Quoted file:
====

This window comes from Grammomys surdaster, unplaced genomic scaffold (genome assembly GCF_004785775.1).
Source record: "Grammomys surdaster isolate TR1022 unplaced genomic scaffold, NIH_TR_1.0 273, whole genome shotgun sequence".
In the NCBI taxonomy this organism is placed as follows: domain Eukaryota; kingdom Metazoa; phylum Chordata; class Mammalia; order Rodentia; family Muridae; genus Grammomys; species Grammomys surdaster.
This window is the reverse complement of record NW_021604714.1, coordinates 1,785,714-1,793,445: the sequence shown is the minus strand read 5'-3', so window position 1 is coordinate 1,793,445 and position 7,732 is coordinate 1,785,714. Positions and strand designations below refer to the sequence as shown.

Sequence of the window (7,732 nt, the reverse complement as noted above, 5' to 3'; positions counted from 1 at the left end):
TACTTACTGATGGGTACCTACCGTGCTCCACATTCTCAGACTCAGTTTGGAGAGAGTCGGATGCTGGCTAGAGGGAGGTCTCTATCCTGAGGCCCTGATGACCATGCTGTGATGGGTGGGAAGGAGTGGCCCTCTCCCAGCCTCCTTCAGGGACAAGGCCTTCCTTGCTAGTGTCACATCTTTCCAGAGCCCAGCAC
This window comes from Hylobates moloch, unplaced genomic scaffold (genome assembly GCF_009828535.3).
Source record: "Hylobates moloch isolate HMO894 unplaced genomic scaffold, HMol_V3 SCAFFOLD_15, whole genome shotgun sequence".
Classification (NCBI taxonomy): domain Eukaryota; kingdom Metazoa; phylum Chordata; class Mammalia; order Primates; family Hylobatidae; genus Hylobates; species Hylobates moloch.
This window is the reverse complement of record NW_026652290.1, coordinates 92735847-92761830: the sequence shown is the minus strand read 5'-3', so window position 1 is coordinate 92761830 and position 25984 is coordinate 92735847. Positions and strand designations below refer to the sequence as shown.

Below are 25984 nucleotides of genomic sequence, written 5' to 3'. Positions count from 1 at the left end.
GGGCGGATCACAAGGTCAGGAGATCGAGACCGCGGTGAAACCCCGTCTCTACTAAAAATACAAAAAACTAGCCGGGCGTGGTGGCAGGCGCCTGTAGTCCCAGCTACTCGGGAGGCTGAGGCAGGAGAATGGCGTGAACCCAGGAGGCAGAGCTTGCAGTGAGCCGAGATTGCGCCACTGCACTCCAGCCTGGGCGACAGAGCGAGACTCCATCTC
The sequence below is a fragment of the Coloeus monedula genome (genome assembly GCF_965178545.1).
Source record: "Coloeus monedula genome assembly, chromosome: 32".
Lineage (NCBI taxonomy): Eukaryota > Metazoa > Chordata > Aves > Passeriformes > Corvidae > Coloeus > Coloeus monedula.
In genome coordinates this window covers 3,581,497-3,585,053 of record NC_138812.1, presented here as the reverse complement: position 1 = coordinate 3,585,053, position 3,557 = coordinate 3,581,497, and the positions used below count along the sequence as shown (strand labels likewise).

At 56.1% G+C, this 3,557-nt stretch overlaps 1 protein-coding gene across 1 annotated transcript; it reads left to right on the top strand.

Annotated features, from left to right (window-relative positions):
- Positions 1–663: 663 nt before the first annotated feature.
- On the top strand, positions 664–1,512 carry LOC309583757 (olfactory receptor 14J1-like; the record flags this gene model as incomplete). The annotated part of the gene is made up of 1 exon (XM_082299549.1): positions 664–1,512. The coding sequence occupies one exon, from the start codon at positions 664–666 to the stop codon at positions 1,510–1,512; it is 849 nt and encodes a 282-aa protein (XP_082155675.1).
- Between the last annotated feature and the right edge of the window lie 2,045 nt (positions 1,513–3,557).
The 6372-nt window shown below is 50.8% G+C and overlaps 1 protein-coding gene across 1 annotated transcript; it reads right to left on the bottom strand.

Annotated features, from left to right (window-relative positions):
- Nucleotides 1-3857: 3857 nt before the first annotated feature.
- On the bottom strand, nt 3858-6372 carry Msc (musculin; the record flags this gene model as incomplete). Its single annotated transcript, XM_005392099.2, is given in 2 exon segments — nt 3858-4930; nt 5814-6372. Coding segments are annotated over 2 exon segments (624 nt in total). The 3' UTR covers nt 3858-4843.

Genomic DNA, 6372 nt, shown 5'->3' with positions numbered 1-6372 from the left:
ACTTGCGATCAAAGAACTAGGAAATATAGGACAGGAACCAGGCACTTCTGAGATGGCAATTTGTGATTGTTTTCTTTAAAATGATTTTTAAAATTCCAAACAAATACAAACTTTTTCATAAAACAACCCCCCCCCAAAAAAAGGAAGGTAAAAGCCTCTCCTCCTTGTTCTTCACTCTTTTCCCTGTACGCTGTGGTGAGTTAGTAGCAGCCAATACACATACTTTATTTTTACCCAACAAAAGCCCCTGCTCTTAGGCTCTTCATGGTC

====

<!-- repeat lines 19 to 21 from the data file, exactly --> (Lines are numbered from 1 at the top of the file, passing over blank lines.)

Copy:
- Positions 1–663: 663 nt before the first annotated feature.
- On the top strand, positions 664–1,512 carry LOC309583757 (olfactory receptor 14J1-like; the record flags this gene model as incomplete). The annotated part of the gene is made up of 1 exon (XM_082299549.1): positions 664–1,512. The coding sequence occupies one exon, from the start codon at positions 664–666 to the stop codon at positions 1,510–1,512; it is 849 nt and encodes a 282-aa protein (XP_082155675.1).
- Between the last annotated feature and the right edge of the window lie 2,045 nt (positions 1,513–3,557).